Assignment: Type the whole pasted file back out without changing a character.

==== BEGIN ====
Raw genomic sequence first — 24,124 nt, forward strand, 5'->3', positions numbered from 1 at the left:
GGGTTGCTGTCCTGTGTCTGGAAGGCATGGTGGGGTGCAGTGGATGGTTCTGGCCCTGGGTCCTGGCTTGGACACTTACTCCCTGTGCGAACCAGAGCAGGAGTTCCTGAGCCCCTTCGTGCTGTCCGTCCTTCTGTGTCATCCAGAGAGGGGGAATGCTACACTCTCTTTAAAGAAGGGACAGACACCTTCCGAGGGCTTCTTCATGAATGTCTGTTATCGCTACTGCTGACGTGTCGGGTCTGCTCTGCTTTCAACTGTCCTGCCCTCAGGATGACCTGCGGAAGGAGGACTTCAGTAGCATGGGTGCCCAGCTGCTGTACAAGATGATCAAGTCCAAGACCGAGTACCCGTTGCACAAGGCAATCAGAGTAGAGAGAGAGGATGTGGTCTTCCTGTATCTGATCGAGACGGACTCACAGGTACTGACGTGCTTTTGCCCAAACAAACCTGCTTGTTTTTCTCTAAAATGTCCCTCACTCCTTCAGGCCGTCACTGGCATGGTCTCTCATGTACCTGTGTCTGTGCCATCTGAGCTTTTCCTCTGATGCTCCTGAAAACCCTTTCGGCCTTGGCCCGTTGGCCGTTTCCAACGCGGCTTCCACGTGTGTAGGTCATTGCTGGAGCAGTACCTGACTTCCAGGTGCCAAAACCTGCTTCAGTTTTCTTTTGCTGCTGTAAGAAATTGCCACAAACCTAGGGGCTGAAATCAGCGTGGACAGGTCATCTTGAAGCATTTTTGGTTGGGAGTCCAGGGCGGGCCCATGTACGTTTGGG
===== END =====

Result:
Raw genomic sequence first — 24,124 nt, forward strand, 5'->3', positions numbered from 1 at the left:
GGGTTGCTGTCCTGTGTCTGGAAGGCATGGTGGGGTGCAGTGGATGGTTCTGGCCCTGGGTCCTGGCTTGGACACTTACTCCCTGTGCGAACCAGAGCAGGAGTTCCTGAGCCCCTTCGTGCTGTCCGTCCTTCTGTGTCATCCAGAGAGGGGGAATGCTACACTCTCTTTAAAGAAGGGACAGACACCTTCCGAGGGCTTCTTCATGAATGTCTGTTATCGCTACTGCTGACGTGTCGGGTCTGCTCTGCTTTCAACTGTCCTGCCCTCAGGATGACCTGCGGAAGGAGGACTTCAGTAGCATGGGTGCCCAGCTGCTGTACAAGATGATCAAGTCCAAGACCGAGTACCCGTTGCACAAGGCAATCAGAGTAGAGAGAGAGGATGTGGTCTTCCTGTATCTGATCGAGACGGACTCACAGGTACTGACGTGCTTTTGCCCAAACAAACCTGCTTGTTTTTCTCTAAAATGTCCCTCACTCCTTCAGGCCGTCACTGGCATGGTCTCTCATGTACCTGTGTCTGTGCCATCTGAGCTTTTCCTCTGATGCTCCTGAAAACCCTTTCGGCCTTGGCCCGTTGGCCGTTTCCAACGCGGCTTCCACGTGTGTAGGTCATTGCTGGAGCAGTACCTGACTTCCAGGTGCCAAAACCTGCTTCAGTTTTCTTTTGCTGCTGTAAGAAATTGCCACAAACCTAGGGGCTGAAATCAGCGTGGACAGGTCATCTTGAAGCATTTTTGGTTGGGAGTCCAGGGCGGGCCCATGTACGTTTGGG